When Steve Hitchcock says that "sustainability must precede preservation for institutional repositories," what does he mean?
Not to put words in Steve's mouth (Steve has plenty of words, all well-chosen), but here's my one-sentence take on it:
A service is sustainable as long as it has a constituency both willing to fight to keep it going and able to make that fight count.
This is, I grant you, a somewhat cynical assessment; I welcome less cynical ones in the comments. The corollaries for nascent data-curation efforts I leave to readers.
The tidbits folder is out of control, so this linklist may be a bit epic. My apologies! There's a lot of great discussion in this area of late.
- Data repositories: the next new wave Steve Hitchcock is sensible, as usual. The answer to "are repositories changing?" is "they already changed," if one asks Carole Palmer. What's lagging, still, is institutional recognition and approval of those changes. See also ERIS's initial thoughts about repositories for researchers.
- Free the humanities data! says Adam Crymble. Ainsworth and Meredith describe e-Science for Medievalists, but do take a look even if you're not one: a tool developed for medievalists turned out useful in other fields, including rather far-flung entomology!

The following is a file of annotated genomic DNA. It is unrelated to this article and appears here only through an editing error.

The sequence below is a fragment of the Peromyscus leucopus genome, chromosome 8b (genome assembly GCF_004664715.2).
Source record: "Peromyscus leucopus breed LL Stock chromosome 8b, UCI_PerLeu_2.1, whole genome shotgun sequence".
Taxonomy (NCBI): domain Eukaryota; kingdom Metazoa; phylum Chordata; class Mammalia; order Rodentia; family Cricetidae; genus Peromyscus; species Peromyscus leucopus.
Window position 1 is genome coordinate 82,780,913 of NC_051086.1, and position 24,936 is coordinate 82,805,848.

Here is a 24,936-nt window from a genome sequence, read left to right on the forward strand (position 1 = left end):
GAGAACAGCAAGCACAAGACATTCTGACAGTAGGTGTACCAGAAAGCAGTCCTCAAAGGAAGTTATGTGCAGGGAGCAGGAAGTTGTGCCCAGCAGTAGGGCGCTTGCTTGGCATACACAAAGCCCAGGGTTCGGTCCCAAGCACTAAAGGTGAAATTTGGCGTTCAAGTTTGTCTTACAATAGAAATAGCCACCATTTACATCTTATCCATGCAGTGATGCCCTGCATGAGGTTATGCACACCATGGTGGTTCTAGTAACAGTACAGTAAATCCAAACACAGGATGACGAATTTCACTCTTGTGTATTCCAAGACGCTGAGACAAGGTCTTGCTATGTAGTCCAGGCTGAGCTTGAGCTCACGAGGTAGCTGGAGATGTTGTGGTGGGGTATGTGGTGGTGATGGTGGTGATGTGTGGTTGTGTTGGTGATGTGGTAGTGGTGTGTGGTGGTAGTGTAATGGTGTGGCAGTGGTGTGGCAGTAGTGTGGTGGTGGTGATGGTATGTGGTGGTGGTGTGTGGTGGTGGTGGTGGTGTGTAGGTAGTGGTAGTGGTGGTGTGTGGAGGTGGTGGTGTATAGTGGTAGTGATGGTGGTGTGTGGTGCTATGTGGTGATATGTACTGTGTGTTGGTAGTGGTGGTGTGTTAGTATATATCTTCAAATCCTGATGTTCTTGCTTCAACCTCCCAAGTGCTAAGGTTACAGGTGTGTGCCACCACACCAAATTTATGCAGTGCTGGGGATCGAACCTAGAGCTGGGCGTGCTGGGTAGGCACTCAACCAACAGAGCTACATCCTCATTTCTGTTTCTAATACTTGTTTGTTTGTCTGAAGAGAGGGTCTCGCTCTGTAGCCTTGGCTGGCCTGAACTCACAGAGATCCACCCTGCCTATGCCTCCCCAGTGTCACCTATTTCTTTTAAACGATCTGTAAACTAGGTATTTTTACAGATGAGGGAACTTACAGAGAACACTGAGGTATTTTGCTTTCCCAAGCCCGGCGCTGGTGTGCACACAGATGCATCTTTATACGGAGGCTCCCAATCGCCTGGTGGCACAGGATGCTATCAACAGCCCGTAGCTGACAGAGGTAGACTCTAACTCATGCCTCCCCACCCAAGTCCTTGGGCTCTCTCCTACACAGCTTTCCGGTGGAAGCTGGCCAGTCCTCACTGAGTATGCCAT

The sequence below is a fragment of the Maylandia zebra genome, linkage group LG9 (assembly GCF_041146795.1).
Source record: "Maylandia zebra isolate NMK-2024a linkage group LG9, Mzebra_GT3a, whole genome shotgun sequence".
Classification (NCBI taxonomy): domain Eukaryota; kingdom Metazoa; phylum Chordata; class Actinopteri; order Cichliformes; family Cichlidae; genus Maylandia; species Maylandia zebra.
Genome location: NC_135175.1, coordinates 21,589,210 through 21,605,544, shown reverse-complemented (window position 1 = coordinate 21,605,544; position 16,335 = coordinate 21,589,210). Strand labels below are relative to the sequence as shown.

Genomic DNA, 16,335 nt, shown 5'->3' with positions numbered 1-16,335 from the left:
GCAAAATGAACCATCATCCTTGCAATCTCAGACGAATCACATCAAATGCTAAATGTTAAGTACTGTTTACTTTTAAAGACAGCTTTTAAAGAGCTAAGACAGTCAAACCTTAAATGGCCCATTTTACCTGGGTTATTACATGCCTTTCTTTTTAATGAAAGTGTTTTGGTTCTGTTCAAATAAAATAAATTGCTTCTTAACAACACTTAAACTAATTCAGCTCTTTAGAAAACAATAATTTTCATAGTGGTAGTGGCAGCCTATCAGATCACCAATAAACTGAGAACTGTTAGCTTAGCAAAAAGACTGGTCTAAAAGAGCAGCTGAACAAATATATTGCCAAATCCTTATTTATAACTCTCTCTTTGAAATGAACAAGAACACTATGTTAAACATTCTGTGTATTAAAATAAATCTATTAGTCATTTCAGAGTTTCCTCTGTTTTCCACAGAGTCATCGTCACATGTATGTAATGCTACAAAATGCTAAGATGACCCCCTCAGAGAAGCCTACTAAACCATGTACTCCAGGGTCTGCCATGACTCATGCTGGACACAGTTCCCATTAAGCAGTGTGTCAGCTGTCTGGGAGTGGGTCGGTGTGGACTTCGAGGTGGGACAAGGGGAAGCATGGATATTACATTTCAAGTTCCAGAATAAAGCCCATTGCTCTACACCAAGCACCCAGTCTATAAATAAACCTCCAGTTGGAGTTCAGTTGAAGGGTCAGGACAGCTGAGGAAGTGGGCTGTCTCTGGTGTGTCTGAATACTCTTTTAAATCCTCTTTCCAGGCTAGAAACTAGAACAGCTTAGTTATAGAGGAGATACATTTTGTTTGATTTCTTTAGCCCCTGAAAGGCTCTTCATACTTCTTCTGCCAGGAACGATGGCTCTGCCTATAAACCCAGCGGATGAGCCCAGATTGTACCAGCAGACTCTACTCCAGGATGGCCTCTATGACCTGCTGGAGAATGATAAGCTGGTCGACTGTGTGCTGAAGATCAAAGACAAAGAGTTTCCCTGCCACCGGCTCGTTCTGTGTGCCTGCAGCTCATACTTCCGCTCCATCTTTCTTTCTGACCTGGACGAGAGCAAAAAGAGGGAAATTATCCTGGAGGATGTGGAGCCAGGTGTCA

- Jeni Tennison's Establishing trust by describing provenance explains an answer to a question I've often heard from potential data end-users: "How do I know I can trust this?" Mark well, data providers: if you don't clearly show your work, no one can trust what you give them, and what they can't trust, they won't reuse. Or cite.
- Scientists leading the Web 2.0 charge? Not so much. Nice to see this hitting the mainstream press.
- Eric Drexler explains how data-driven science may change how science is done. John Wilbanks explains why science isn't software, and why "open source" may not make sense as a metaphor for data sharing. (I suspect that usage is a lost battle, John.)
- Tool of the week: Scratchpads. The article, aside from describing a great-looking tool, is extraordinarily insightful about the sociocultural challenges of data sharing in the natural sciences.
- A call to shine light on dark data, including publication of negative results. One researcher's "failed" experiment may be another's goldmine. Besides, who needs or wants to replicate something that doesn't work out of ignorance? See also Why machine-readable data should matter to you (and follow the link therein, too).
- If you haven't seen this already from me or Christina, check out Nature asking what's wrong with chemistry that it won't share data. See also the longer report, if you are so inclined.
- Neil Saunders, showing data-mining in action! See also the vigorous and valuable discussion on FriendFeed. (I am no little amused that the latest comment is "Normalization ... aaargh! Most definitely not a solved problem." Indeed.)
Whew. I think that brings things back under control. Happy Wednesday browsing!